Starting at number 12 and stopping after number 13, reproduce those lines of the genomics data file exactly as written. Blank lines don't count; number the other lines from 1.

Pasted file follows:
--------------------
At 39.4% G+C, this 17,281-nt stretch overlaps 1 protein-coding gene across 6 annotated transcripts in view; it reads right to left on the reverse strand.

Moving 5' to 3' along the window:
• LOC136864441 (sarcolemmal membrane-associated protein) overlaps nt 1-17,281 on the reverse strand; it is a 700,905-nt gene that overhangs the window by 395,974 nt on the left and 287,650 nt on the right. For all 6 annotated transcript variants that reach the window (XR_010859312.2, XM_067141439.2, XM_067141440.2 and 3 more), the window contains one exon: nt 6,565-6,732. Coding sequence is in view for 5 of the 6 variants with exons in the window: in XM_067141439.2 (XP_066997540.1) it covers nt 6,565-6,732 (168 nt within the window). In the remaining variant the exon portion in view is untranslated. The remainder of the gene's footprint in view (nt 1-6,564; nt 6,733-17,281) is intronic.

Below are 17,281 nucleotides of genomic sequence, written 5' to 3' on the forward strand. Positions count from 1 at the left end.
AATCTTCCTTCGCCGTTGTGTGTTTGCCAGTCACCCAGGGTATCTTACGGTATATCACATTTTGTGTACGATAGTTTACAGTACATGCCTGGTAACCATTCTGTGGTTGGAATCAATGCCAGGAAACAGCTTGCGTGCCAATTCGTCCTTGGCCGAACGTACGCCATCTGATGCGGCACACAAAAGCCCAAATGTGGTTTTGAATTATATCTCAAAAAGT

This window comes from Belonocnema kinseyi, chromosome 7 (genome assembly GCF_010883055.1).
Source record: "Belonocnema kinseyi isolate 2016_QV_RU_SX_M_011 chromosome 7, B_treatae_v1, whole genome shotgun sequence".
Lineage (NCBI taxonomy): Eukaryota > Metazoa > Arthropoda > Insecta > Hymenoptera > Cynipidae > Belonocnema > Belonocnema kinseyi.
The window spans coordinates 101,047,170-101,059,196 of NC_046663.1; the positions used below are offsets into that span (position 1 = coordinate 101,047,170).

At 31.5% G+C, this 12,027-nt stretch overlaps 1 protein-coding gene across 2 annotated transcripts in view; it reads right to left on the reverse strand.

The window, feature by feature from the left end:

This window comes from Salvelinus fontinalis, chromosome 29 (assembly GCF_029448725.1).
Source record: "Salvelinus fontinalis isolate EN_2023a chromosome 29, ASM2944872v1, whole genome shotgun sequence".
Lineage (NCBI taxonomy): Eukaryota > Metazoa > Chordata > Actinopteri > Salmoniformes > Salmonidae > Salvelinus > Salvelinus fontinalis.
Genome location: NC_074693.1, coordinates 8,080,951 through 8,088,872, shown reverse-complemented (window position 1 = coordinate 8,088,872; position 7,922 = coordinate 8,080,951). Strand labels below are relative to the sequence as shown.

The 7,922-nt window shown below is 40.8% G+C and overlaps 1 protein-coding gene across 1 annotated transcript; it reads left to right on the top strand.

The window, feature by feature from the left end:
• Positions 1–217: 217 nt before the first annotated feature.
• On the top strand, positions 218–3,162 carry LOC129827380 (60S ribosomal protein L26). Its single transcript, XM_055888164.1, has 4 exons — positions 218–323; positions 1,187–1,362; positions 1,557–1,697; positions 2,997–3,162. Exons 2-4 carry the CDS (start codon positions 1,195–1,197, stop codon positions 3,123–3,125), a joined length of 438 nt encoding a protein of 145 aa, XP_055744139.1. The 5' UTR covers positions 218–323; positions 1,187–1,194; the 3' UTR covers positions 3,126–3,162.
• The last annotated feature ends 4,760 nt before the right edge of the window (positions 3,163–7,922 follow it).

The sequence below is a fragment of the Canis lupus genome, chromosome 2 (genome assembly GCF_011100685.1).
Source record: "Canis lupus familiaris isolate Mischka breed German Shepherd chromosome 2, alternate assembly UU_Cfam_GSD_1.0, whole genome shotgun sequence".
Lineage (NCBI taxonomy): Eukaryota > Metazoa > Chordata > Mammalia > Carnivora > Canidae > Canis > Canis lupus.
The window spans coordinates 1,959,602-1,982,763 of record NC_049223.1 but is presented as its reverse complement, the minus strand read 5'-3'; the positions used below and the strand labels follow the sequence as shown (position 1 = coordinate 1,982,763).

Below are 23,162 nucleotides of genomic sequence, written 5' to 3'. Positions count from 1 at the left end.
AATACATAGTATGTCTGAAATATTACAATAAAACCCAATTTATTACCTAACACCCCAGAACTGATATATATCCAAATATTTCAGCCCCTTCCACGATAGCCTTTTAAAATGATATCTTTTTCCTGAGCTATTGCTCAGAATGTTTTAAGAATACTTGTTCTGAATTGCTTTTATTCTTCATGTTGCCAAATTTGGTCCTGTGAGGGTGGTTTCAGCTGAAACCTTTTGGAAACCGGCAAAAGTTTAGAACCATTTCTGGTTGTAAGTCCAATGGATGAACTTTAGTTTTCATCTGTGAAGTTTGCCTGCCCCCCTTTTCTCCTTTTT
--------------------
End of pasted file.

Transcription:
This window comes from Salvelinus fontinalis, chromosome 29 (assembly GCF_029448725.1).
Source record: "Salvelinus fontinalis isolate EN_2023a chromosome 29, ASM2944872v1, whole genome shotgun sequence".